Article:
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Johan-Mathias Sommarström reporting from Kurkuk. Photo: Swedish Radio

"I submitted myself to the caliphate" – Exclusive interview with IS leader’s captured chauffeur

"You would have been decapitated"
10 min

In Iraq, captured terrorists have provided the Iraqi and Kurdish forces with crucial information for understanding how the so-called Islamic State thinks and operates.

Swedish Radio's Middle East correspondent Johan-Mathias Sommarström was granted an exclusive interview in the Iraqi city of Kirkuk with a captured Islamic State member, who voluntarily agreed to be interviewed under the watchful eye of security guards.

Swedish: ”Jag underkastade mig till kalifatet” – Unikt möte med IS-ledarens chaufför

Arabic: لقد بايعت الخليفة" – لقاء فريد مع سائق احد قادة تنظيم الدولة الاسلامية"

His name is Yasir, and he was the private chauffeur for one of the most powerful Islamic State leaders in the Kirkuk province.

Yasir is kept inside a detention centre that's been refurbished to accommodate captured members of the terrorist organisation known as the Islamic State. Security is tight. The area is confined by high concrete walls with barbed wire on top. Several soldiers armed with machine guns guard the labyrinth-like entrance, which is designed to keep vehicles containing suicide bombers from entering the area.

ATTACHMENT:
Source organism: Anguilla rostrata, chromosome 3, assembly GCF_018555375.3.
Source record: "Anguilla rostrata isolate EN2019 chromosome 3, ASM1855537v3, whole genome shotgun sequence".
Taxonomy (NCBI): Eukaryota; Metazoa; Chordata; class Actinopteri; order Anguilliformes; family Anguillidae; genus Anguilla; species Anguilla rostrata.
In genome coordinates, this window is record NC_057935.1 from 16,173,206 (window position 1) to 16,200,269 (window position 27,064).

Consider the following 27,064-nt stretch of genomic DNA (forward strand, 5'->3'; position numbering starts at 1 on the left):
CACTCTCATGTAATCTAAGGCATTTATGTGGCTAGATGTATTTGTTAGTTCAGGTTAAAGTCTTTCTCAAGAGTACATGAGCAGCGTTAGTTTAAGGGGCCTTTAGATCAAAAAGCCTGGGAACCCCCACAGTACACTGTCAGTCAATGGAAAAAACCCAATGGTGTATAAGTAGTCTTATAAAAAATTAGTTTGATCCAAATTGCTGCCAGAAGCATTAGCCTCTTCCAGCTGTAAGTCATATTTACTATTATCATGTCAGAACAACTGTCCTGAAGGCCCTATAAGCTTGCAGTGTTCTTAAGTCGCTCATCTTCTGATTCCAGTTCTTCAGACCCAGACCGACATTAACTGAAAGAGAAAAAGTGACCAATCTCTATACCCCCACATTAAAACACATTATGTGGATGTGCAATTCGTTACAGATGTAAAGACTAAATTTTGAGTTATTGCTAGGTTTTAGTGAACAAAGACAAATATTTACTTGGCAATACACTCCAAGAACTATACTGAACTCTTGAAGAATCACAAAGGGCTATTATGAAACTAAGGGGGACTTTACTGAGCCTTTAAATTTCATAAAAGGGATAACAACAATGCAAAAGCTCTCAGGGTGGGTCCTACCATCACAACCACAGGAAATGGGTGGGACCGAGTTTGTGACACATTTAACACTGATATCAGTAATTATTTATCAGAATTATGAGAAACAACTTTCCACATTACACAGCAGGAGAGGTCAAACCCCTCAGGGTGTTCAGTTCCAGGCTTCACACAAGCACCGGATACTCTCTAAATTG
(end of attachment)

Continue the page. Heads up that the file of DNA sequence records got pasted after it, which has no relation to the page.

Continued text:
Once past all the layers of walls, a beautiful courtyard orchard opens up, with the sun shining in. A stark contrast to the dark building where the prisoners are kept.

Our correspondent Johan-Mathias Sommarström is shown into a room where he waits for the prisoner to be brought in. The wait is filled with suspense – he's about to meet a member of the organisation that has taken part in bestial murders, which has captured thousands of people, and which has kidnapped, plundered, tortured and raped...

English adaptation and narration: Karin Nilsson

Yasir will face trial within a few weeks. The prosecutor thinks he will be convicted to 15 years imprisonment.


Our journalism is based on credibility and impartiality. Swedish Radio is independent and not affiliated to any political, religious, financial, public or private interests.
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